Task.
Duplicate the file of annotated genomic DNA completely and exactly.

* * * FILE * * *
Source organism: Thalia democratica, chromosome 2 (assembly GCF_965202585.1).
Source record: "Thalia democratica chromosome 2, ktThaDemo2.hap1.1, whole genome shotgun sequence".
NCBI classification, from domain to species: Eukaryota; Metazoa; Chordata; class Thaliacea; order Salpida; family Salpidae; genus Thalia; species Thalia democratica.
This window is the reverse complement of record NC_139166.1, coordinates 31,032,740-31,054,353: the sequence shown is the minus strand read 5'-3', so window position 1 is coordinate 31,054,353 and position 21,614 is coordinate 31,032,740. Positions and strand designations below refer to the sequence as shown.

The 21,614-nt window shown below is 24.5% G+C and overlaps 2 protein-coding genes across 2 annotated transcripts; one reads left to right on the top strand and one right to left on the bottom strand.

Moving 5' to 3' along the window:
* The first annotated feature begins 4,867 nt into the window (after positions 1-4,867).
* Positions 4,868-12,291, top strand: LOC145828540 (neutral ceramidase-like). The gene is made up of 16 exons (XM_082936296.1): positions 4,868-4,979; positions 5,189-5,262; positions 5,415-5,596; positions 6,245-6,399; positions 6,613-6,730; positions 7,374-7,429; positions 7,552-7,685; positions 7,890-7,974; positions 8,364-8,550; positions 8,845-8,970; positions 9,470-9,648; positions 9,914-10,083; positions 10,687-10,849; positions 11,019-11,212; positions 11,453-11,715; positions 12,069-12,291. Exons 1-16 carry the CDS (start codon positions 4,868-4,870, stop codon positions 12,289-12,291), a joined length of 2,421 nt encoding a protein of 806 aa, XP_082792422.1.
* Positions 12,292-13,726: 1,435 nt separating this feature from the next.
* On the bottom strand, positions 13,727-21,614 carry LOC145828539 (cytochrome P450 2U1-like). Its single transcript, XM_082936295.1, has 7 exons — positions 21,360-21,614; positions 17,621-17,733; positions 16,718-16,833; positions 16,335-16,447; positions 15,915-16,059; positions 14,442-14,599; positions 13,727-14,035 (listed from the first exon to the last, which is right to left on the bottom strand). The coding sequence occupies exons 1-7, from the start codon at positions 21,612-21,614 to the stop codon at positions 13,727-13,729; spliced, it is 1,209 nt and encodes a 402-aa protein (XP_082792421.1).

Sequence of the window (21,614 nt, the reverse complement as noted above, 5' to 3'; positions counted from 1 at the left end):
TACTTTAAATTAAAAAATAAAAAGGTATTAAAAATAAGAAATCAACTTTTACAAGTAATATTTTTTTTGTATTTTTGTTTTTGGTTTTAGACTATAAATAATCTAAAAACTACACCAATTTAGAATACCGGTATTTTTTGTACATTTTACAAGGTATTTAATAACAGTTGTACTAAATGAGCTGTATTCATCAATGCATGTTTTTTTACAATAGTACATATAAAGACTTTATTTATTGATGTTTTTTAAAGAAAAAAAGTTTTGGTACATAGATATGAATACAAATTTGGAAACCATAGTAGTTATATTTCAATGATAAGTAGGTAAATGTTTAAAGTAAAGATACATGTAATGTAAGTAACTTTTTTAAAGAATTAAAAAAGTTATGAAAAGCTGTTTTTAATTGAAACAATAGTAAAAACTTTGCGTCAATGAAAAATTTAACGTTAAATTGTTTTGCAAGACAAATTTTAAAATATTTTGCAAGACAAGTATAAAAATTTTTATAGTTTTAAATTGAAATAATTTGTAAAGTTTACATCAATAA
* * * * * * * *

Source organism: Thalia democratica, chromosome 2 (assembly GCF_965202585.1).
Source record: "Thalia democratica chromosome 2, ktThaDemo2.hap1.1, whole genome shotgun sequence".
NCBI classification, from domain to species: Eukaryota; Metazoa; Chordata; class Thaliacea; order Salpida; family Salpidae; genus Thalia; species Thalia democratica.
This window is the reverse complement of record NC_139166.1, coordinates 31,032,740-31,054,353: the sequence shown is the minus strand read 5'-3', so window position 1 is coordinate 31,054,353 and position 21,614 is coordinate 31,032,740. Positions and strand designations below refer to the sequence as shown.

The 21,614-nt window shown below is 24.5% G+C and overlaps 2 protein-coding genes across 2 annotated transcripts; one reads left to right on the top strand and one right to left on the bottom strand.

Moving 5' to 3' along the window:
* The first annotated feature begins 4,867 nt into the window (after positions 1-4,867).
* Positions 4,868-12,291, top strand: LOC145828540 (neutral ceramidase-like). The gene is made up of 16 exons (XM_082936296.1): positions 4,868-4,979; positions 5,189-5,262; positions 5,415-5,596; positions 6,245-6,399; positions 6,613-6,730; positions 7,374-7,429; positions 7,552-7,685; positions 7,890-7,974; positions 8,364-8,550; positions 8,845-8,970; positions 9,470-9,648; positions 9,914-10,083; positions 10,687-10,849; positions 11,019-11,212; positions 11,453-11,715; positions 12,069-12,291. Exons 1-16 carry the CDS (start codon positions 4,868-4,870, stop codon positions 12,289-12,291), a joined length of 2,421 nt encoding a protein of 806 aa, XP_082792422.1.
* Positions 12,292-13,726: 1,435 nt separating this feature from the next.
* On the bottom strand, positions 13,727-21,614 carry LOC145828539 (cytochrome P450 2U1-like). Its single transcript, XM_082936295.1, has 7 exons — positions 21,360-21,614; positions 17,621-17,733; positions 16,718-16,833; positions 16,335-16,447; positions 15,915-16,059; positions 14,442-14,599; positions 13,727-14,035 (listed from the first exon to the last, which is right to left on the bottom strand). The coding sequence occupies exons 1-7, from the start codon at positions 21,612-21,614 to the stop codon at positions 13,727-13,729; spliced, it is 1,209 nt and encodes a 402-aa protein (XP_082792421.1).

Sequence of the window (21,614 nt, the reverse complement as noted above, 5' to 3'; positions counted from 1 at the left end):
TACTTTAAATTAAAAAATAAAAAGGTATTAAAAATAAGAAATCAACTTTTACAAGTAATATTTTTTTTGTATTTTTGTTTTTGGTTTTAGACTATAAATAATCTAAAAACTACACCAATTTAGAATACCGGTATTTTTTGTACATTTTACAAGGTATTTAATAACAGTTGTACTAAATGAGCTGTATTCATCAATGCATGTTTTTTTACAATAGTACATATAAAGACTTTATTTATTGATGTTTTTTAAAGAAAAAAAGTTTTGGTACATAGATATGAATACAAATTTGGAAACCATAGTAGTTATATTTCAATGATAAGTAGGTAAATGTTTAAAGTAAAGATACATGTAATGTAAGTAACTTTTTTAAAGAATTAAAAAAGTTATGAAAAGCTGTTTTTAATTGAAACAATAGTAAAAACTTTGCGTCAATGAAAAATTTAACGTTAAATTGTTTTGCAAGACAAATTTTAAAATATTTTGCAAGACAAGTATAAAAATTTTTATAGTTTTAAATTGAAATAATTTGTAAAGTTTACATCAATAA